Can everyone grow a beard? Beards are said to be the product of masculinity and virility, but the truth involves a very different and far more specific explanation.
I’ll put it bluntly: some men can’t –and will never be able to– grow a beard. With the current state of medical science and technology, there are no procedures to facilitate beard-growing (short of very expensive hair-transplants). So, no, you can’t grow a beard by increasing your testosterone levels, nor by taking a magic pill or rubbing a miracle cream on your face. It’s frustrating for many men, and many are left wondering what exactly have they done to deserve it. So, why is it that some men grow majestic facial hair and some are left with patchy stubble?
A common misconception is that beards depend entirely on testosterone levels, but that’s not actually how it works. Testosterone is just one among many hormones called androgens. Androgens are known to regulate several male-typical features, including the amount and density of hair. Usually, testosterone levels are roughly the same among all males, so that’s not the main reason for the annoying beard-growing differences. According to several studies, there’s another chemical that’s crucial, called dihydrotestosterone (or DHT), for inducing beard-growth.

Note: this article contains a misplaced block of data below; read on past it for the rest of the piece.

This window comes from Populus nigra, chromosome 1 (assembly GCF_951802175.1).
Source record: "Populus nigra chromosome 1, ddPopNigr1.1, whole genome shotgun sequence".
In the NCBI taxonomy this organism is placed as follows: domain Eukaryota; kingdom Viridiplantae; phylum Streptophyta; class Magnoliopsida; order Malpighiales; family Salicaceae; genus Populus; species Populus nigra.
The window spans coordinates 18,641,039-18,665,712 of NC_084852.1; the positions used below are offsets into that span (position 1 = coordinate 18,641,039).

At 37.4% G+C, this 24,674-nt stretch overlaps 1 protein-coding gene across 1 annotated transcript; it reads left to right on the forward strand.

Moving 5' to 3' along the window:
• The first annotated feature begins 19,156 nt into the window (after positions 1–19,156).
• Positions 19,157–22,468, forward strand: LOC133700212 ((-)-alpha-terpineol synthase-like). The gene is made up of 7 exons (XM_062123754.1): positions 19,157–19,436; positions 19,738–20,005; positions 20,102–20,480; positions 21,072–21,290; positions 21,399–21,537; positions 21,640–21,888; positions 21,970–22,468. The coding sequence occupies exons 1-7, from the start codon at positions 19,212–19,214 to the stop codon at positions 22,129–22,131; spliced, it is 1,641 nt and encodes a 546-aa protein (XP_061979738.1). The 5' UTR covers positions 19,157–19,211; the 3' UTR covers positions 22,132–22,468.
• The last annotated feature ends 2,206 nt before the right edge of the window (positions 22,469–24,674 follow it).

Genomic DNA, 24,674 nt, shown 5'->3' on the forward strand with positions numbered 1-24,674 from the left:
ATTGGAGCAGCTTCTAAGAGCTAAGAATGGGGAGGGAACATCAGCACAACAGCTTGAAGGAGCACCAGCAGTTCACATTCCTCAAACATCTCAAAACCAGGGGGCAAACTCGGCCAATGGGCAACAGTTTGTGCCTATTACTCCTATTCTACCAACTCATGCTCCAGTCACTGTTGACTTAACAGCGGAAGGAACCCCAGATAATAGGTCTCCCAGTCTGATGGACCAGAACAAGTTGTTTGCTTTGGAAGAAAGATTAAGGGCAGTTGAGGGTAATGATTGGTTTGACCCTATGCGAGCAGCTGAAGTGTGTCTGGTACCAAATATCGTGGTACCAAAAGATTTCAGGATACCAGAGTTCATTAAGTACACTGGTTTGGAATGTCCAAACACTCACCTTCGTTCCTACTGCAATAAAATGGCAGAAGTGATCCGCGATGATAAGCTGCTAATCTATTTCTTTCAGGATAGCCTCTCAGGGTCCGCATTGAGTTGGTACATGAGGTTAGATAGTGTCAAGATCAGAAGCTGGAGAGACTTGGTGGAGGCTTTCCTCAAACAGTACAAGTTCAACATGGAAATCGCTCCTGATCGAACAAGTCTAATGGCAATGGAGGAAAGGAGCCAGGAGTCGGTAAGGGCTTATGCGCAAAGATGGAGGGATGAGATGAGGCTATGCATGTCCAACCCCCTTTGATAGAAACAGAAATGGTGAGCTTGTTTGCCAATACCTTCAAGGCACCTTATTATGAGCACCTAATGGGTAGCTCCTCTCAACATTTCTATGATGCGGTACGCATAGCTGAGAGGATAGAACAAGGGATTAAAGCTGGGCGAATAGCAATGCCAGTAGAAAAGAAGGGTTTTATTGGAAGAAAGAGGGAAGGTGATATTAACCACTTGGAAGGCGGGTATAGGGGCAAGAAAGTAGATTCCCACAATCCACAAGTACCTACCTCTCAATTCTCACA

So, here’s what happens. Our skin has tiny hormonal receptors that make us more or less sensitive to the hormones they are related to, meaning that a person with many androgen receptors on the bottom of their face will be very sensitive to DHT, therefore growing an imposing beard. Those lacking sensitivity to the right androgens simply won’t.
Let’s be clear, then: it’s not your testosterone levels or your overall masculinity that determines whether or not you grow a beard: it’s simply how sensitive you are to testosterone and, more specifically, to DHT. And what controls the number of receptors and sensitivity to hormones? In short, genes.
That’s right. Ultimately, the answer is all about genetics. There’s no secret substance whose levels we can manipulate to generate the results we want: you either have the appropriate receptors, or you don’t. I know this sounds like terrible and discouraging news, but there’s an upside. Those who are sensitive to DHT on the lower part of their face usually have the same receptors on the top of their heads. And what does DHT cause when it acts on those? Baldness.
So, actually, having a patchy beard is a sign that you’ll have a full head of hair for a long time. If you can’t grow facial hair, be happy to know you probably won’t go bald any time soon. It’s ironic, but it balances out pretty well in the end.
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